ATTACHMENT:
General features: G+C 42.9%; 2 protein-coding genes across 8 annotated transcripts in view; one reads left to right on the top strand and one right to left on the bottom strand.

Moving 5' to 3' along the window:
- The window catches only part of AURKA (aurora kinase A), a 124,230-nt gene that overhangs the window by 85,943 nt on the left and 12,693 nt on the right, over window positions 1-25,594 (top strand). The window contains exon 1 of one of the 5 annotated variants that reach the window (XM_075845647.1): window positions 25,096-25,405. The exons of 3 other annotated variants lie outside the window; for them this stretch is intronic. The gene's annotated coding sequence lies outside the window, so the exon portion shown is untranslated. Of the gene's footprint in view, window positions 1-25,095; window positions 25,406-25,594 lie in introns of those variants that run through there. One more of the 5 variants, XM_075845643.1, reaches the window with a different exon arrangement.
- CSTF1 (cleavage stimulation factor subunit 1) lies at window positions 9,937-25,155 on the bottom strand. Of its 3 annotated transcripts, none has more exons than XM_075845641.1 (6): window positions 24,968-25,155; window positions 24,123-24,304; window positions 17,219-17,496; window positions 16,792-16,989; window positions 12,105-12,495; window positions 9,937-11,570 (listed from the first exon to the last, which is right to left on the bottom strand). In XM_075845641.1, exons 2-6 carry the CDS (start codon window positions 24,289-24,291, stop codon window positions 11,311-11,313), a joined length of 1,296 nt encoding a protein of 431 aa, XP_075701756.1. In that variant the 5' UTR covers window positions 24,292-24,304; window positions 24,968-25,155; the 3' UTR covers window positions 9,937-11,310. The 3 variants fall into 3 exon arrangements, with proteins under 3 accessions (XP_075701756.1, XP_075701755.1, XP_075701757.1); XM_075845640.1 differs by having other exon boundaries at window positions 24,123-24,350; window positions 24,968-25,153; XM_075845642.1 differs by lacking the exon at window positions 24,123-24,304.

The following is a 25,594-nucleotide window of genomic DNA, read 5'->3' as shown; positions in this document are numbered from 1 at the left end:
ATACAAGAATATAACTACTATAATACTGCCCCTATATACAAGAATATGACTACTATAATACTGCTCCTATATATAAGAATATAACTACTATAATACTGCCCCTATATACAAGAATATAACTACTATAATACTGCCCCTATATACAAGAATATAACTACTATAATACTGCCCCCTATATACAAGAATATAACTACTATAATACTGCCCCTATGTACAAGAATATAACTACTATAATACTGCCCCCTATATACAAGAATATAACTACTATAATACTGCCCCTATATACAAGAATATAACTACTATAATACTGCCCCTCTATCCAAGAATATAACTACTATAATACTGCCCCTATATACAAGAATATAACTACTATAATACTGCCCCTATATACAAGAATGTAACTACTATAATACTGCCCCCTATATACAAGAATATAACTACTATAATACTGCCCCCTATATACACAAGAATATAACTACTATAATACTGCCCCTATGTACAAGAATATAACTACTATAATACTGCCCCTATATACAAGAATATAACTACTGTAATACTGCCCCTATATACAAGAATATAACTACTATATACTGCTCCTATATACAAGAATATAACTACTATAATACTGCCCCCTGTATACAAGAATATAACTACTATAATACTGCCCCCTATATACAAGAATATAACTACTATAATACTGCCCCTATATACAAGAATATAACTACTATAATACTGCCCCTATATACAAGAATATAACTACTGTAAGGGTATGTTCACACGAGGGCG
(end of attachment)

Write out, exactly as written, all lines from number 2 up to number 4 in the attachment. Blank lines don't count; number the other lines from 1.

Moving 5' to 3' along the window:
- The window catches only part of AURKA (aurora kinase A), a 124,230-nt gene that overhangs the window by 85,943 nt on the left and 12,693 nt on the right, over window positions 1-25,594 (top strand). The window contains exon 1 of one of the 5 annotated variants that reach the window (XM_075845647.1): window positions 25,096-25,405. The exons of 3 other annotated variants lie outside the window; for them this stretch is intronic. The gene's annotated coding sequence lies outside the window, so the exon portion shown is untranslated. Of the gene's footprint in view, window positions 1-25,095; window positions 25,406-25,594 lie in introns of those variants that run through there. One more of the 5 variants, XM_075845643.1, reaches the window with a different exon arrangement.
- CSTF1 (cleavage stimulation factor subunit 1) lies at window positions 9,937-25,155 on the bottom strand. Of its 3 annotated transcripts, none has more exons than XM_075845641.1 (6): window positions 24,968-25,155; window positions 24,123-24,304; window positions 17,219-17,496; window positions 16,792-16,989; window positions 12,105-12,495; window positions 9,937-11,570 (listed from the first exon to the last, which is right to left on the bottom strand). In XM_075845641.1, exons 2-6 carry the CDS (start codon window positions 24,289-24,291, stop codon window positions 11,311-11,313), a joined length of 1,296 nt encoding a protein of 431 aa, XP_075701756.1. In that variant the 5' UTR covers window positions 24,292-24,304; window positions 24,968-25,155; the 3' UTR covers window positions 9,937-11,310. The 3 variants fall into 3 exon arrangements, with proteins under 3 accessions (XP_075701756.1, XP_075701755.1, XP_075701757.1); XM_075845640.1 differs by having other exon boundaries at window positions 24,123-24,350; window positions 24,968-25,153; XM_075845642.1 differs by lacking the exon at window positions 24,123-24,304.